Firing Gibbons won’t solve Blue Jays’ problems

GM of the Toronto Blue Jays Alex Anthopoulos talks with the media about his team’s problematic pitching to start the season.

Toronto – Remember how it ended the first time through for John Gibbons? Remember how dough-headed right-fielder Alex Rios couldn’t figure out what to do with that ground-rule double in Milwaukee on June 19, 2008? Remember how the Blue Jays lost 8-7 to fall 10.5 games back in the division after losing for the 11th time in 14 games and how on the very next day Cito Gaston was hired to replace Gibbons?

We’re not there yet with Gibby 2.0.

Monday marked the first managerial firing in the majors, when the Milwaukee Brewers tied the can to Ron Roenicke, and in a few cities around the game a few more managers are squirming uncomfortably. Mike Redmond of the Miami Marlins seemed for the longest time to be the first to go, followed perhaps by Robin Ventura of the Chicago White Sox.

Here in Toronto, many of us believe there is a playoff imperative at work for an organization whose president, Paul Beeston, has announced he’s retiring at the end of the season and whose ownership was unhappy enough at the end of last season that it made overtures to baseball men with the pedigrees of Kenny Williams and Dan Duquette, suggesting in no small way that general manager Alex Anthopoulos’s position was increasingly tenuous. Teams with smaller payrolls have made the playoffs and won World Series, something that catches the eye of ownership that is publicly traded.

There has been a kind of revisionism about Anthopoulos this spring, the result of what seems to be a deep well of young arms on the cusp, plus the knowledge that the Blue Jays payroll is a year away from being remarkably cost efficient. But that has not been the case for Gibbons, who went into the season knowing a slow start could mean the loss of his job.

The Blue Jays just came off a 3-7 road trip marked by nightmarishly short starts that put a strain on the bullpen and, by extension, hampered Gibbons’ ability to play the mix-and-match game that is needed when a team has as much flux at the back end of its bullpen. Two of the four rookies who won responsible roles on the staff out of spring training – Miguel Castro and Daniel Norris – were sent out to triple-A Buffalo this weekend; the pitcher that Gibbons wants to close (in his heart of hearts) is life and death to make it out of the fifth inning as a starter, but Aaron Sanchez might also be the second best starter Gibbons has right now. Yeah … it’s been that bad.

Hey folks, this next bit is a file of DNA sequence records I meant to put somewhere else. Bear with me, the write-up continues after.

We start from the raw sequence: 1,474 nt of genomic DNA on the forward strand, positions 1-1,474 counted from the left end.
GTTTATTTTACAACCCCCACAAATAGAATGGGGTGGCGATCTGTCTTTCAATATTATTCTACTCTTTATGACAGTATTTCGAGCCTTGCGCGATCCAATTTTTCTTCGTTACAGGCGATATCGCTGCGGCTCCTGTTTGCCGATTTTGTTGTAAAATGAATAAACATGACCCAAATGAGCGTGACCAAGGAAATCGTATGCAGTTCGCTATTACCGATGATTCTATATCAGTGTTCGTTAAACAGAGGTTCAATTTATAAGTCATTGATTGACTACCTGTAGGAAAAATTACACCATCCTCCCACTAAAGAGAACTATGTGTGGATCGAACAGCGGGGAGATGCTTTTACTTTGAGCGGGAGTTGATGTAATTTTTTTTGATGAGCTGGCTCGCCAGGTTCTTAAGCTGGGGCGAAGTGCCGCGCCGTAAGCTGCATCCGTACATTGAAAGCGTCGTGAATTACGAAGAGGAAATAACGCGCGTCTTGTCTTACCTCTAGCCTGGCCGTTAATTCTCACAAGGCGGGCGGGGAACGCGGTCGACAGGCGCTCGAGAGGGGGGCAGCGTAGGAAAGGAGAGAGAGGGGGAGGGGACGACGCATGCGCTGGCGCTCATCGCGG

Gibbons has made a couple of matchup decisions that have struck observers as odd — Brett Cecil was allowed to face Jonny Gomes of the Atlanta Braves and gave up a two-run home run to a hitter who was 5 for 8 with four walks against him; lefty Jeff Francis gave up a two-run double to right hand-hitting Ryan Raburn this weekend; and don’t forget Josh Thole getting a crack at breaking open a game with Justin Smoak and Russ Martin available – but Anthopoulos has taken a bigger picture view. Unlike that 2008 Blue Jays team, this club is playing hard and is usually sharp defensively. Its hitters are voracious.

“This team is playing its balls off,” was Anthopoulos’s description on Monday when he was asked whether he was still happy with his manager. “This team is grinding out wins and scoring runs.

“I don’t want to put it all on one area … but the tough part of this is that if your starting pitchers don’t go four innings, it’s pretty tough to manage the game,” the GM added.

And that really is the bottom line to all this. Much like deciding when to send a young player down to the minor leagues, it’s not all about the numbers. It’s about how a team is playing in the field, and how it is performing offensively. And, so far at least, there have been few of what former Maple Leafs GM Brian Burke used to refer to as “snipers” — anonymous sources suggesting the manager or coach has lost the dressing room or clubhouse.

Pressed a little more on Monday, Anthopoulos all but said he would try to trade for a pitcher before considering firing the manager, and since the Blue Jays GM believes teams won’t get serious in trade talks until after the June draft, you might want to put two and two together. In the meantime, some of us have seen a team playing before like it wants to get Gibbons fired or expects to see him fired. It’s not this team. Not yet. It wouldn’t only be patently unfair, it wouldn’t solve the issues facing the team, either.

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